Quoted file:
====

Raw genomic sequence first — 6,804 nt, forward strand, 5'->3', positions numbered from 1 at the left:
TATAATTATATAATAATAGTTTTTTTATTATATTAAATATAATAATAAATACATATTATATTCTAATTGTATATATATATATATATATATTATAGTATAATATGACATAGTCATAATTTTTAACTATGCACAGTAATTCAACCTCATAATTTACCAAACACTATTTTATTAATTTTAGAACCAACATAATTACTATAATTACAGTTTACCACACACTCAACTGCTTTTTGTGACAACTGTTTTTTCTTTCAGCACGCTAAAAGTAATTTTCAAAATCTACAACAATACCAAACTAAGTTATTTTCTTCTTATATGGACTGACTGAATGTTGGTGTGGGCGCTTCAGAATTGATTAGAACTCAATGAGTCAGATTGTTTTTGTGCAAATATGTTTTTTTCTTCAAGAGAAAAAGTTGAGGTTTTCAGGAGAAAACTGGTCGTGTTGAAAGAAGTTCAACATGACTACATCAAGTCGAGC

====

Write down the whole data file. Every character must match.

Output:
Raw genomic sequence first — 6,804 nt, forward strand, 5'->3', positions numbered from 1 at the left:
TATAATTATATAATAATAGTTTTTTTATTATATTAAATATAATAATAAATACATATTATATTCTAATTGTATATATATATATATATATATTATAGTATAATATGACATAGTCATAATTTTTAACTATGCACAGTAATTCAACCTCATAATTTACCAAACACTATTTTATTAATTTTAGAACCAACATAATTACTATAATTACAGTTTACCACACACTCAACTGCTTTTTGTGACAACTGTTTTTTCTTTCAGCACGCTAAAAGTAATTTTCAAAATCTACAACAATACCAAACTAAGTTATTTTCTTCTTATATGGACTGACTGAATGTTGGTGTGGGCGCTTCAGAATTGATTAGAACTCAATGAGTCAGATTGTTTTTGTGCAAATATGTTTTTTTCTTCAAGAGAAAAAGTTGAGGTTTTCAGGAGAAAACTGGTCGTGTTGAAAGAAGTTCAACATGACTACATCAAGTCGAGC